I would submit that, regardless of what they say, it is this treacherous road not religious liberty that evoked the bishops’ reaction. For the Church, covering family planning is tantamount to officially sanctioning the faithful’s disobedience. It’s probably not an exaggeration to suggest that their outcry constitutes an emergency measure, applying a tourniquet to stop the bleeding. We all know that procedures like that can only carry so far. The source wound must ultimately be addressed. Interestingly, were it not for the current controversy many of us may not have been aware of this 98% disobedience statistic. It would be wrong to extrapolate that similar numbers apply to other Church doctrine or practices. Nonetheless, the statistic exposes a meaningful fissure in the religious wall, one that extends to other faiths who are also losing ground to those opting out of religion.
Let’s consider one more perspective on the current controversy and the window it may open on why people are turning from religion. Catholic women don’t live in a vacuum. They are as concerned about their individual rights and the historic domination of men as anyone else. It can’t be lost on them that the doctrines that prohibit family planning have been promulgated and policed by men — celibate men who eschew marriage. Obviously none of these men have experienced childbirth and all that implies nor have they had to provide for their family. 58% of women who have abortions already have one or more offspring. They know what it takes to bring up children, what challenges and sacrifices are involved in doing the best for even a single child. And beyond this issue that concerns modern women, the Church also holds fast to its sexist position regarding the ordination of female priests. In the end, family planning and an all-male priesthood are internal matters for Catholics. There religious freedom does pertain. But they do illustrate the kind of disconnect that exists elsewhere and that, among other issues, is turning so many away from religion. The bishops have these broader concerns of dilution and they are right to feel alarmed. It’s unsurprising that they are on the defense.
Whatever the underlying reason for the Church’s reaction to the health mandate, the issue of religious freedom has been raised and should not be ignored. In this current debate and in the one about abortion the rights of the religious are bandied about. It is a conversation always driven by those who follow religion, and specifically a certain kind of religious doctrine. But what about the rights of the religious who believe differently and who strongly support reproductive choice? And more to the point, what about those of the non-religious? That group of so-called nonbelievers is always left out, effectively treated as second-class citizens. That’s a serious omission because the Establishment Clause equally protects both the religious and non-religious. The Administration’s ruling with regard to the coverage of contraception covers institutions that purport to serve all citizens. So the rights of all have consequence.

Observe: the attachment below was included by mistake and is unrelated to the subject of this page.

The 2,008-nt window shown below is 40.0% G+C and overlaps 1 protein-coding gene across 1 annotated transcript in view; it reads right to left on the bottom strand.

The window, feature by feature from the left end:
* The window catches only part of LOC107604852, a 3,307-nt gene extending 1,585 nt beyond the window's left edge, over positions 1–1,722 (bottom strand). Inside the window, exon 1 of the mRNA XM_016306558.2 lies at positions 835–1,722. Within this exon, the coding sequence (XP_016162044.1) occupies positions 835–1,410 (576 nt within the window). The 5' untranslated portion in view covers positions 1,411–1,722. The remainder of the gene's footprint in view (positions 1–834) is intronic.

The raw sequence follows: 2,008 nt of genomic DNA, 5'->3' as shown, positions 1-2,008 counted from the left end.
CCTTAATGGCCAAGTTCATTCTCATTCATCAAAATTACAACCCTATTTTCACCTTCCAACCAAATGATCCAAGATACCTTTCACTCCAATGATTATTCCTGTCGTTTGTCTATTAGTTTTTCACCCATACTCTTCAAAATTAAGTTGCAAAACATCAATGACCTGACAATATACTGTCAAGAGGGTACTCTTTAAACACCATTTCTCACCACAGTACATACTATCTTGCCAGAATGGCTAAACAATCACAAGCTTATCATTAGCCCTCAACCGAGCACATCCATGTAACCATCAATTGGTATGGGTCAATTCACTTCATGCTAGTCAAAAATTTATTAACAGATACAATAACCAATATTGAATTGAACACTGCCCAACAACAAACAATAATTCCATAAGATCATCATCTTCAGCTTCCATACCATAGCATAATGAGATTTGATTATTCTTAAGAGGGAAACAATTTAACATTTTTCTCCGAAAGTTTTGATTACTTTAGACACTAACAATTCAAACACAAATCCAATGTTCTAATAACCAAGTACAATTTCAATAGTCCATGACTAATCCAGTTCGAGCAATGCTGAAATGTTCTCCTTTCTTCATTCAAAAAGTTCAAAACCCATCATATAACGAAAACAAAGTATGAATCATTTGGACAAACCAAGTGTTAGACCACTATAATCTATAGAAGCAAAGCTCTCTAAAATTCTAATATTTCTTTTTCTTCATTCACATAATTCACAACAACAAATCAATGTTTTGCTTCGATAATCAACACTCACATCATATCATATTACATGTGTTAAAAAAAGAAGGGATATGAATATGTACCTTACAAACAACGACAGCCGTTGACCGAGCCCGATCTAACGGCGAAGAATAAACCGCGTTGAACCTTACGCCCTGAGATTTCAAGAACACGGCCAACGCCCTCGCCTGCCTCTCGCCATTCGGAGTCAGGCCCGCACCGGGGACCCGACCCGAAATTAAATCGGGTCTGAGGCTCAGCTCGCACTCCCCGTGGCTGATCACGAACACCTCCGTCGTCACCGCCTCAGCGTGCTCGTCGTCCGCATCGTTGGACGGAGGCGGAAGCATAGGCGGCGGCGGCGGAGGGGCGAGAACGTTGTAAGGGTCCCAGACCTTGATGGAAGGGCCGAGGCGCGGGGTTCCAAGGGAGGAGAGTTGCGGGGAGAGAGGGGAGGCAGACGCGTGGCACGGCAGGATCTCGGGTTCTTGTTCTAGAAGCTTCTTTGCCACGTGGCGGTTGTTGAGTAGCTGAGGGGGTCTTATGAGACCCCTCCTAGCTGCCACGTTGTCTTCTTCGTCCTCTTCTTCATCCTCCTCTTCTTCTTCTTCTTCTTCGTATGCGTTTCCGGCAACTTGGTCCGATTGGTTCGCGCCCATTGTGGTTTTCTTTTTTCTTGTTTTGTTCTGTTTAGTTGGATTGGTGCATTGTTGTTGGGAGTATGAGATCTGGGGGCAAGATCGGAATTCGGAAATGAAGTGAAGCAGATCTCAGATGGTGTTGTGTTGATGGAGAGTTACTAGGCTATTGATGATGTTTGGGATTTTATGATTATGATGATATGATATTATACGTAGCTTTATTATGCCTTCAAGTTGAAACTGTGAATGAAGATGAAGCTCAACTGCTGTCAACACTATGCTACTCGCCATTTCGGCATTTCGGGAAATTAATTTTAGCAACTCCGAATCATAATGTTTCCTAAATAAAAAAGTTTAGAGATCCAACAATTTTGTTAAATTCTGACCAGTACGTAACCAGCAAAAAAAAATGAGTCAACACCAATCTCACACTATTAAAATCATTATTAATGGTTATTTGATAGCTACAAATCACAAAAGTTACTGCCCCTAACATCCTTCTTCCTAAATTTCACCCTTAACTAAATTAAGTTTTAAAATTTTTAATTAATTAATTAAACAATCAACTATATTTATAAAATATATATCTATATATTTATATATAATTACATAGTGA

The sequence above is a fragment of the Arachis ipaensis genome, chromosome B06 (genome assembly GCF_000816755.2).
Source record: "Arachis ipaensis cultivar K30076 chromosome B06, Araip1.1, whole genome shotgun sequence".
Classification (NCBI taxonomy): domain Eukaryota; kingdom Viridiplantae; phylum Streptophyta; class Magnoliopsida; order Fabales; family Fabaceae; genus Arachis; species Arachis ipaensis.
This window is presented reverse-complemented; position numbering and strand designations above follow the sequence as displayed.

The Republican candidates charge that the President is waging a war against religion. Leaving aside how preposterous that is, let me suggest the reverse. In invoking religion and religious beliefs as they do in a public context, these men are waging war against those who exercise their right not to be religious. In evoking God in all of our names, they are infringing on those who deny God’s existence. Is that the case? I don’t really think so, but arguing war against the non-religious is just as credible as implying that Barack Obama wants to destroy religion. And speaking of smokescreens, it shouldn’t go unnoticed that this claim is just another example of suggesting that somehow he is the other — not like us. You can easily read the war against religion talk as code, and you probably wouldn’t be wrong.
I’m happy that all those Catholic women will be given equal access to cost-free reproductive health. The fact that they follow a different faith than 76% of their fellow citizens should not diminish their equal rights under our common law. Perhaps, instead of expending so much energy in claiming a loss of their religious rights, the bishops should turn their attention instead to why 98% of self-identified Catholic women can’t accept this doctrine. Again that’s an internal matter, but I’d surely be thinking about it.